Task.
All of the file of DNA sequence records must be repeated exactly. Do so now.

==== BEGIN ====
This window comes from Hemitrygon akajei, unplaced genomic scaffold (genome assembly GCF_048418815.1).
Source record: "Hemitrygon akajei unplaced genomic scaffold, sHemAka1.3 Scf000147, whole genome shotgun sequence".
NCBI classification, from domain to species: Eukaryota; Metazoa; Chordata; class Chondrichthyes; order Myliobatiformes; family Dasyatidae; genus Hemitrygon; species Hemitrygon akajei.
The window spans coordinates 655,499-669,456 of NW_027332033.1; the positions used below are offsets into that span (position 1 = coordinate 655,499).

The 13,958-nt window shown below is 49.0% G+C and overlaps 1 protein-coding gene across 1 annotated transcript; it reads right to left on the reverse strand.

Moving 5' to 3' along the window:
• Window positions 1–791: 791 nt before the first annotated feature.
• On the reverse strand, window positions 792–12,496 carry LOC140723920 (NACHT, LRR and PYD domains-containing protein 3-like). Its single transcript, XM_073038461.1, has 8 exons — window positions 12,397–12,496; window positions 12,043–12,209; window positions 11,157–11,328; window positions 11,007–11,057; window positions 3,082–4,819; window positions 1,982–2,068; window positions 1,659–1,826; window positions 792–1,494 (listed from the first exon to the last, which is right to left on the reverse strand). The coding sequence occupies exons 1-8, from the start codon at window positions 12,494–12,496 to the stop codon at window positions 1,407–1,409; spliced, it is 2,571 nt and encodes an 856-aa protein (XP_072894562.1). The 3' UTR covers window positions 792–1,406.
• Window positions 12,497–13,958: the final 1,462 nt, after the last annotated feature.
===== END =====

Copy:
This window comes from Hemitrygon akajei, unplaced genomic scaffold (genome assembly GCF_048418815.1).
Source record: "Hemitrygon akajei unplaced genomic scaffold, sHemAka1.3 Scf000147, whole genome shotgun sequence".
NCBI classification, from domain to species: Eukaryota; Metazoa; Chordata; class Chondrichthyes; order Myliobatiformes; family Dasyatidae; genus Hemitrygon; species Hemitrygon akajei.
The window spans coordinates 655,499-669,456 of NW_027332033.1; the positions used below are offsets into that span (position 1 = coordinate 655,499).

The 13,958-nt window shown below is 49.0% G+C and overlaps 1 protein-coding gene across 1 annotated transcript; it reads right to left on the reverse strand.

Moving 5' to 3' along the window:
• Window positions 1–791: 791 nt before the first annotated feature.
• On the reverse strand, window positions 792–12,496 carry LOC140723920 (NACHT, LRR and PYD domains-containing protein 3-like). Its single transcript, XM_073038461.1, has 8 exons — window positions 12,397–12,496; window positions 12,043–12,209; window positions 11,157–11,328; window positions 11,007–11,057; window positions 3,082–4,819; window positions 1,982–2,068; window positions 1,659–1,826; window positions 792–1,494 (listed from the first exon to the last, which is right to left on the reverse strand). The coding sequence occupies exons 1-8, from the start codon at window positions 12,494–12,496 to the stop codon at window positions 1,407–1,409; spliced, it is 2,571 nt and encodes an 856-aa protein (XP_072894562.1). The 3' UTR covers window positions 792–1,406.
• Window positions 12,497–13,958: the final 1,462 nt, after the last annotated feature.